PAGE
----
Manufacturers, with the notable exception of Leica, apparently don't consider digital rangefinder cameras to be worth making.

Film rangefinders came in quite an array of types and families, from pocket-sized fixed-lens cameras to entire interchangeable lens systems.

Why haven't they survived into the age of digital photography, in the way that SLRs and compact cameras have?

  • There’s also Fuji’s X100 series.
    – Lawrence
    Sep 7 '18 at 14:45
  • 3
    I don't think we have anything but guesses for this. I'm okay with that as I think it's an interesting question where we can have informed and expert guesses — but let's please put those as answers rather than comments.
    – mattdm
    Sep 7 '18 at 15:31
  • Are you referring to only real rangefinders, with the dual-image focusing mechanism, or to any rangefinder-style camera?
    – xiota
    Sep 8 '18 at 2:41
  • @xiota I am not even sure what a "rangefinder-style camera" is! I mean rangefinders, with a rangefinder focusing mechanism. Sep 8 '18 at 9:08

It isn't that rangefinders have struggled in the era of digital. It's that rangefinders struggled to survive the era of the SLR. The SLR started putting the rangefinder to bed long before digital came along. Canon produced its last rangefinder in the Canon 7 (introduced in 1961).

Leica has gone upstream with their product and target market. They make highly capable, very pricey cameras targeted to a very specific type of consumer. The rest of the brands went a bit more mass market.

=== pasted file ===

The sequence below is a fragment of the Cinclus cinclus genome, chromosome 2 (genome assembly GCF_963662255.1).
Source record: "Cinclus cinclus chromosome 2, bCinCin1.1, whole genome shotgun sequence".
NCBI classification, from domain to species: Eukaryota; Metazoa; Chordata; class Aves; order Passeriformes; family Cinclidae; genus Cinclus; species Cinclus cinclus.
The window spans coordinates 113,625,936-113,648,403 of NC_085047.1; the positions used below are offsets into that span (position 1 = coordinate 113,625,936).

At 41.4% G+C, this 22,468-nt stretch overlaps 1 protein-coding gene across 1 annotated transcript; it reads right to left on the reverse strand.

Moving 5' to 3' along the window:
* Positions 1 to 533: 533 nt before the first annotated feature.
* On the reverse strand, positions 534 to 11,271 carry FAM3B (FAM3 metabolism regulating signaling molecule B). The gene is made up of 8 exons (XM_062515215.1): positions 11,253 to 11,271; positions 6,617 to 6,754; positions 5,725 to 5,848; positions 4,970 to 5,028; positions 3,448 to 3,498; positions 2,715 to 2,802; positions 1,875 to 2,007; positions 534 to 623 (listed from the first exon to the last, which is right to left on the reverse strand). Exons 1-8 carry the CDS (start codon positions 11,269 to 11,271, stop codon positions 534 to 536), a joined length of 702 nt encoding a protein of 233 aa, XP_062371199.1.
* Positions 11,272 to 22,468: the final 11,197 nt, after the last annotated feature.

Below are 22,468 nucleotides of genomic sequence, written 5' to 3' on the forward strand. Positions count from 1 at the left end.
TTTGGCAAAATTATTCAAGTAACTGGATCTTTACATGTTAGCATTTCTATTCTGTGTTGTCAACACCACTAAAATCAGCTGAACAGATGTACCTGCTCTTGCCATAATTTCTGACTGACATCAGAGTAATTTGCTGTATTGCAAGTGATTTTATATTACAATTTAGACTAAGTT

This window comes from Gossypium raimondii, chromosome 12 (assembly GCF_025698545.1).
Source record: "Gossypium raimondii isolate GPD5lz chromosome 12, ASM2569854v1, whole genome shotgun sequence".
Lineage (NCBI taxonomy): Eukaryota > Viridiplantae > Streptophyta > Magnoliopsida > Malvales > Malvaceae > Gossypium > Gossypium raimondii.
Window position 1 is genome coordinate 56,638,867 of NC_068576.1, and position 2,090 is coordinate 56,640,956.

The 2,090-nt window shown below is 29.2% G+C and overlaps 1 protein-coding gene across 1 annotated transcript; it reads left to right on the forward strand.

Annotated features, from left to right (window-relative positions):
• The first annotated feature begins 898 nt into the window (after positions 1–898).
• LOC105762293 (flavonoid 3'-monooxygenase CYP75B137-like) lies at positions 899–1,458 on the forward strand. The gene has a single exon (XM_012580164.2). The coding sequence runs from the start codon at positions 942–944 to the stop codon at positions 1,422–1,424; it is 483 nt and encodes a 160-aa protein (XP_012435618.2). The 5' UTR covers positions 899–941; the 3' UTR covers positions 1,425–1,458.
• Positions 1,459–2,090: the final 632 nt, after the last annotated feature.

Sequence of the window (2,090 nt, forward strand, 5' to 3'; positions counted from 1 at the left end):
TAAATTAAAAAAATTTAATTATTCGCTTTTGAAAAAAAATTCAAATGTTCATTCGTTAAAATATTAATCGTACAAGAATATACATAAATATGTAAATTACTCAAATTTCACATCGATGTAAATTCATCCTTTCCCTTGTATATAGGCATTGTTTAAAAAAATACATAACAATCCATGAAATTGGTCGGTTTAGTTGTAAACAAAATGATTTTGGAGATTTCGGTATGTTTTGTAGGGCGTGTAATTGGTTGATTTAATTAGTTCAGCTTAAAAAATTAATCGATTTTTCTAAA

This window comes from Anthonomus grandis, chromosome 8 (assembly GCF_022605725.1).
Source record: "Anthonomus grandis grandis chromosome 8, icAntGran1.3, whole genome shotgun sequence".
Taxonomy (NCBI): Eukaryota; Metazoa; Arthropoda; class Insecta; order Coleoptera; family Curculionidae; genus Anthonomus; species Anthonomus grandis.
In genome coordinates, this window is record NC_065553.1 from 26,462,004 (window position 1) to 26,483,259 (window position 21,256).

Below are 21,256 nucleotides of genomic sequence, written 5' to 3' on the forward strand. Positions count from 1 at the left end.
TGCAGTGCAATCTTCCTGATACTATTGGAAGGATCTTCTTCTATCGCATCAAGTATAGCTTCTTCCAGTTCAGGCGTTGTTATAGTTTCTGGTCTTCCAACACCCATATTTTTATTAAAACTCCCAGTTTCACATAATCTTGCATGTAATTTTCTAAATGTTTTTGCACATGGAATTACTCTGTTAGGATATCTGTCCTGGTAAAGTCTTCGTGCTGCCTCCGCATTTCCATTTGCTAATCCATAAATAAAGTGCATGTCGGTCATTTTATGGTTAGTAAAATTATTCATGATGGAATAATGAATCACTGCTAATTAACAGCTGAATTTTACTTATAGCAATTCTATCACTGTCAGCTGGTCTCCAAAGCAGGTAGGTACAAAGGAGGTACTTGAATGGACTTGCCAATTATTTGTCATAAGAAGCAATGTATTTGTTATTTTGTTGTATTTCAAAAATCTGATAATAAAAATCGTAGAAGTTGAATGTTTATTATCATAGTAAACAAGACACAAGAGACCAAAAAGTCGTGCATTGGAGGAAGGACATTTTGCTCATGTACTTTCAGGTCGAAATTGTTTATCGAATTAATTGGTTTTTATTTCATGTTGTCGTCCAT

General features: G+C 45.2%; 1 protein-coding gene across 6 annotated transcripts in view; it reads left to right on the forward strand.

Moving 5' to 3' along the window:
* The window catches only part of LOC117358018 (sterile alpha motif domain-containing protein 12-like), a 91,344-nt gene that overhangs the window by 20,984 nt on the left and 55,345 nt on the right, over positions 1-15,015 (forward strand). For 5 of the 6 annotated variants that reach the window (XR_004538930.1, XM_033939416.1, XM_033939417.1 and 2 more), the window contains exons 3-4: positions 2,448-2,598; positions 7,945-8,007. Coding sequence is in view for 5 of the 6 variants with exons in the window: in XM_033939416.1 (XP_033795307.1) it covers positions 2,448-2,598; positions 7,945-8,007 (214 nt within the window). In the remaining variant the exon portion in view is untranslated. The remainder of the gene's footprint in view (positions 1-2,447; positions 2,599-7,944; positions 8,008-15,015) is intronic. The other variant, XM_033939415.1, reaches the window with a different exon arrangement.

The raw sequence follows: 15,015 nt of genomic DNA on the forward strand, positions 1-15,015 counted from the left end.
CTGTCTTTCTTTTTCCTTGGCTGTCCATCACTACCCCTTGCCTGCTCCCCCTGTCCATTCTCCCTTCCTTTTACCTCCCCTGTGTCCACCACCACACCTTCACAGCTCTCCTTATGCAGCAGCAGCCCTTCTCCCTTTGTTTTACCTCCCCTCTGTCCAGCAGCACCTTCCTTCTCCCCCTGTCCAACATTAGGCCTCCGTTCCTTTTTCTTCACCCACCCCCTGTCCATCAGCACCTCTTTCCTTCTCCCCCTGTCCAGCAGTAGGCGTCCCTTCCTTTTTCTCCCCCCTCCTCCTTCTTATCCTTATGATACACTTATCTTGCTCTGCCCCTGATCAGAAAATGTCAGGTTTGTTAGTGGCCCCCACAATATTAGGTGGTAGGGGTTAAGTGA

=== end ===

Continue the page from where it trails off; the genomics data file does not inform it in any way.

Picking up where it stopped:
Today, the mirrorless and compacts fit the same need as the rangefinder did.

  • Want a small, pocket-friendly camera for snapshots? Digital compact.

  • Want a lightweight, more capable camera for your travel photos? Mirrorless.

It's all about market needs. A huge chunk of the rangefinder market went to film compacts or SLRs as their needs dictated. When digital came along, they went to digital compacts or mirrorless. There's simply no space in the mass market for a digital rangefinder. Leica is niche – there's no market room for the mass market brands to either get in on that niche or attempt to expand it.

  • 1
    Side note: The compact has lost out to the cell phone. Side Side note: I'd buy a digital TLR if one ever came out. That'd just be fun.
    – OnBreak.
    Sep 7 '18 at 17:50
  • 1
    Even in the post 1960-65 film era, most people mainly used rangefinders because they liked the whole 'retro' part of the experience. They were hipsters before being a hipster was not uncool.
    – Michael C
    Sep 7 '18 at 18:43
  • @MichaelClark - that's interesting. Honestly, as someone who likes to shoot film, I absolutely love the old SII w/ the collapsible 50mm f/3.5. It weighs a bit, but it's footprint is tiny. Easily fits in a back pocket.
    – OnBreak.
    Sep 7 '18 at 19:31
  • I think Leica has created the entire market. People went to buy a Leica because they wanted something special, and the rangefinder is even better to talk about on a party than another Leica. It was never about the photo's.
    – Orbit
    Sep 11 '18 at 18:26